‘The reading framework’ published by the DoE July 2021

The reading framework stresses the importance of talk and stories as a way of children meeting words they ‘would rarely meet or use in everyday speech’ (DoE reading framework, 2021, p7). At Southview we recognise this can be especially important for our pupils who may have particular gaps in their life experiences due to complex health and physical challenges. This needs to be balanced carefully for many children, so that they do not become overwhelmed with too much language when their brain injuries cannot process more than a word or two at a time. Poetry, rhymes and songs with repetitive words or phrases, accompanied by symbols and signs are particularly effective in teaching vocabulary at early levels. Repetition is particularly relevant at Southview, and even with our pre-formal readers, most will go on to anticipate and respond to a story told in a sensory way. Story time is part of the everyday routine in KS1 and 2.

The framework also notes that parents who engage their children in books and stories can ‘transform their attitudes to reading’ (p12). We have recently produced a guide to supporting children’s reading which has been used to support staff training and has been published on our website to support parents. This outlines how best to support children working at every level of reading throughout school.

The framework also talks about the importance of language comprehension (p16/19). Reading and communication are linked throughout school to enable children to make sense of words, sentences and wider language, as the great majority of children need support with AAC to access language. Our reading scales clearly make the link between interactions with adults and the development of language skills. Regular meetings are held between staff supporting communication and class teachers, and teachers think ahead about what prerequisite skills children will need to access lessons. Vocabulary using AAC is pre-taught, enabling children to actively participate in the learning experiences offered. The questions outlined on p20 eg ‘What do we want children to know and think about?’ ‘What vocabulary is associated with this knowledge and thinking?’ is a fully embedded concept at Southview. Children working at similar levels across school with communication are often taught together to enable them time to process and respond to questioning.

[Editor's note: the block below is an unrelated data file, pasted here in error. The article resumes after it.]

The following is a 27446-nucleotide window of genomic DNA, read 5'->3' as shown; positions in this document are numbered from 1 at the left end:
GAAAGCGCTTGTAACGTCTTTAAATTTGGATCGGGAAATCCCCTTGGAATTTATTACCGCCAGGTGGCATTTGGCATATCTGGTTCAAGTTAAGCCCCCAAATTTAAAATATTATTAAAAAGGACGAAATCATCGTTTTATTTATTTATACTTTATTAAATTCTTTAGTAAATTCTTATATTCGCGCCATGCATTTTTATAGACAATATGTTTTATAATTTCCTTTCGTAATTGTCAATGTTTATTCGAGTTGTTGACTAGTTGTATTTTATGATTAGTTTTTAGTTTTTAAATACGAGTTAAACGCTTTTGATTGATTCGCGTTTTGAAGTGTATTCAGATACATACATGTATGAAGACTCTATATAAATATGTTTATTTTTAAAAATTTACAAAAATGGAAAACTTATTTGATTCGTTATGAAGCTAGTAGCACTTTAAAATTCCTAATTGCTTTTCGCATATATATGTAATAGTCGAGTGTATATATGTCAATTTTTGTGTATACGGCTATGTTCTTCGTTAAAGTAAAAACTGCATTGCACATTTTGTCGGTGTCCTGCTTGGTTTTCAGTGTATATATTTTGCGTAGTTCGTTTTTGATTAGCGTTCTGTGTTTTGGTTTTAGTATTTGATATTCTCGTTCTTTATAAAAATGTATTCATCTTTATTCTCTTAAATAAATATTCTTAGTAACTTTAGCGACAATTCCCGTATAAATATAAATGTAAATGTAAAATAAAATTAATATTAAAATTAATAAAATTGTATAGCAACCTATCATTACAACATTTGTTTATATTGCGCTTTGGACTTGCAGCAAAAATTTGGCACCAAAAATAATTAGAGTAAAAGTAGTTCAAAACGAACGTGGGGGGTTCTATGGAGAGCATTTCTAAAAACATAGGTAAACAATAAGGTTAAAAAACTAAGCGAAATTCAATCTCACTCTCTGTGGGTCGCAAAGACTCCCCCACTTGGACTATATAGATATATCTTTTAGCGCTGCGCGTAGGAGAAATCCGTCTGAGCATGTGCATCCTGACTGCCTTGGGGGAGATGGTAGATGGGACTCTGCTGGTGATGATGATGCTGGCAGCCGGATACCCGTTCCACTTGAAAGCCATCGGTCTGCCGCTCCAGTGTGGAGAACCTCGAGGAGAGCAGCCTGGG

Similarly, when talking about writing (p17), our students have obvious physical challenges which require them to use other ways to produce ‘writing’. These include using a scribe, or using AAC to join symbols/words together.

The school uses the Jolly Phonics scheme. Phonics is taught in KS1 and 2 for all pupils and beyond for some pupils. The framework asks for this to be taught for an hour a day in reception (p47) which may not be suitable for all our cohort with their limited concentration and medical/physical interventions which need to be prioritised. There is a professional dialogue that takes place between staff, Parents and Speech therapists for pupils as they move into KS3. For some, it will be entirely appropriate for them continuing to work with this as it may support their ability to access vocabulary on the devices, and for some the reading focus may move onto more functional words that they will need to recognise to support their independence. There may be a move away from phonics as the main method of learning to read, but pupils will continue to follow the reading strategies as laid out in the Southview Reading Scale. Learning to read high frequency and social sight words become more important if children have not been able to learn to read phonetically.